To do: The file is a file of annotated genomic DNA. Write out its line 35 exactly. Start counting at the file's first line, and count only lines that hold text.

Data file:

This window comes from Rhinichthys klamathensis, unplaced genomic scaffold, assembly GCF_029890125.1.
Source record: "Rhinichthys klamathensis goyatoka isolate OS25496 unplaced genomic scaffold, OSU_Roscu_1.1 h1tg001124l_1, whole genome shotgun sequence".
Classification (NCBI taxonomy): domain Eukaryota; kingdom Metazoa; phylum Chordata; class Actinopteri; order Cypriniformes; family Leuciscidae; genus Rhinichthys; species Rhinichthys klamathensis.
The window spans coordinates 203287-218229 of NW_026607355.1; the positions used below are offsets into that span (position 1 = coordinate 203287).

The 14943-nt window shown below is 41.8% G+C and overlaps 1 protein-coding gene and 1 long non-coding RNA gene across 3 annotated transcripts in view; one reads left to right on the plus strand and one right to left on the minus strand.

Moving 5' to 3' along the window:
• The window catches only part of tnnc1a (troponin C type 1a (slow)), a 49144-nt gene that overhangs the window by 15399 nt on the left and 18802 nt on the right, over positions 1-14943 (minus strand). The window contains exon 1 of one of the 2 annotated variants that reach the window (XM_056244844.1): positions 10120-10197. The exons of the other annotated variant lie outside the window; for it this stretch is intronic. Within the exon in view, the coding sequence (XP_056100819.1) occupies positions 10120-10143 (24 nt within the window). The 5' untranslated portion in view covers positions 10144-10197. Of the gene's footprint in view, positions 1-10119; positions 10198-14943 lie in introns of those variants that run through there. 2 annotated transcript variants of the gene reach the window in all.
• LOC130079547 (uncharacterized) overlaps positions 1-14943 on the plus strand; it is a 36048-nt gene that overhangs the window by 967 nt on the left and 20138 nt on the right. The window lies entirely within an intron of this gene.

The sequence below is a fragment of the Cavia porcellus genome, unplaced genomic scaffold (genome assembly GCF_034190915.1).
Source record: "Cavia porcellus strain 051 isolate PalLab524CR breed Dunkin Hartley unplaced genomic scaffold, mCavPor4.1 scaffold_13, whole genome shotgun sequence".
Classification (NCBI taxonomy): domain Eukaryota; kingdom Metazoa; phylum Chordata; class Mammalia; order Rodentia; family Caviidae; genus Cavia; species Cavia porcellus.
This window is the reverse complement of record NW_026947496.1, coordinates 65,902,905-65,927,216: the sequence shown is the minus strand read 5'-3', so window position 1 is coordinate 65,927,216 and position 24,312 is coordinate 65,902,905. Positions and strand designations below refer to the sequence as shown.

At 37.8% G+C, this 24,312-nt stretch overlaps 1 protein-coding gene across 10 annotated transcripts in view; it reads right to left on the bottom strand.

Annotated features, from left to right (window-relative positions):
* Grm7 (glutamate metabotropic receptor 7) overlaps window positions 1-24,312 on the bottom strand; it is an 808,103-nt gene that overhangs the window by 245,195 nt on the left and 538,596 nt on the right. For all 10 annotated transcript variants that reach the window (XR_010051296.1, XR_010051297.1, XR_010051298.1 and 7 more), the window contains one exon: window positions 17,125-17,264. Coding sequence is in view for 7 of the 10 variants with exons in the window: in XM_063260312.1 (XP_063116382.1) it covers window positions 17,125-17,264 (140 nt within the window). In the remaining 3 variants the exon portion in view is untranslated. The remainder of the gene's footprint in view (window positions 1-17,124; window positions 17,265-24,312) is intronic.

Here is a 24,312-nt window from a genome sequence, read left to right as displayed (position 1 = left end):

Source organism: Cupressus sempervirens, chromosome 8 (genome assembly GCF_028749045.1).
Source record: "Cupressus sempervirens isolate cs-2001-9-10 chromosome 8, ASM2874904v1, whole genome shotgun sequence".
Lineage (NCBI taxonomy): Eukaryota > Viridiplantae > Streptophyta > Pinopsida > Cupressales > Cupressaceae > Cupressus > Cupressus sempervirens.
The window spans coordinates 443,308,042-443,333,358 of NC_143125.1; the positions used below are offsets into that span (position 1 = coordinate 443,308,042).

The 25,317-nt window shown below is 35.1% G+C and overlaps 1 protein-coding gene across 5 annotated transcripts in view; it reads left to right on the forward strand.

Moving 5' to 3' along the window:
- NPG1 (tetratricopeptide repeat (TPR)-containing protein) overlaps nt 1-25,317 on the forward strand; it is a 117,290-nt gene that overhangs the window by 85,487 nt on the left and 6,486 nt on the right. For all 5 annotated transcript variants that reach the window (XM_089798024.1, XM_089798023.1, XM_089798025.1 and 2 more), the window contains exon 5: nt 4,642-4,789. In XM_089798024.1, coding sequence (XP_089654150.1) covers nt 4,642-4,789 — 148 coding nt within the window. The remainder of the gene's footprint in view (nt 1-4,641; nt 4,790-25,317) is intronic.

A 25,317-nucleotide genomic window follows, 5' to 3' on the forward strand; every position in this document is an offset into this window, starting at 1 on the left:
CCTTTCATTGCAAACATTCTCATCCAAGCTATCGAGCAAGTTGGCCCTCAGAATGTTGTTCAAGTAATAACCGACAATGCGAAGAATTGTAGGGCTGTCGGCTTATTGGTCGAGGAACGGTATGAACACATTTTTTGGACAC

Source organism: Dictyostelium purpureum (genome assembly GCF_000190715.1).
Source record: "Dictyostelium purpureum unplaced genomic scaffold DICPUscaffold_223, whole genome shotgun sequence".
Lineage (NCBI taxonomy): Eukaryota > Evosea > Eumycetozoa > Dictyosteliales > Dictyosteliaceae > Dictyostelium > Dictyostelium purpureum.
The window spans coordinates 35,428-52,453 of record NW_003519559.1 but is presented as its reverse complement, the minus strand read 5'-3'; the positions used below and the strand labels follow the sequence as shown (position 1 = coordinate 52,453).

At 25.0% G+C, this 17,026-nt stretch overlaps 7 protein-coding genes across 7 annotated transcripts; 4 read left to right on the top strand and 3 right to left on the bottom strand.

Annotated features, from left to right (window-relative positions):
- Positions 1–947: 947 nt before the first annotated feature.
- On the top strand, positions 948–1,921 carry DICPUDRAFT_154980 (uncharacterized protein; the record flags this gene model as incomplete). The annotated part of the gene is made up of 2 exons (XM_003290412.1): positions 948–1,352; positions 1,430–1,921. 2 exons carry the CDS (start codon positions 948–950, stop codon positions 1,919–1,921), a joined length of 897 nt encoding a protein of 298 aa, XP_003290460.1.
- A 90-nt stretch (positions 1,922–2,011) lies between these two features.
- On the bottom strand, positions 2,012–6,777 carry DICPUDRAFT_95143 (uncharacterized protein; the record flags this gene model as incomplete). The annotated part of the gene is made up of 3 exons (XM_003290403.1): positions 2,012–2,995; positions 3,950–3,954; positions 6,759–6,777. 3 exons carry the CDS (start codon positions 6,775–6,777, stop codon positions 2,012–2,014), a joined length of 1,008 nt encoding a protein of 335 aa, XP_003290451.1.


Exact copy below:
- On the bottom strand, positions 2,012–6,777 carry DICPUDRAFT_95143 (uncharacterized protein; the record flags this gene model as incomplete). The annotated part of the gene is made up of 3 exons (XM_003290403.1): positions 2,012–2,995; positions 3,950–3,954; positions 6,759–6,777. 3 exons carry the CDS (start codon positions 6,775–6,777, stop codon positions 2,012–2,014), a joined length of 1,008 nt encoding a protein of 335 aa, XP_003290451.1.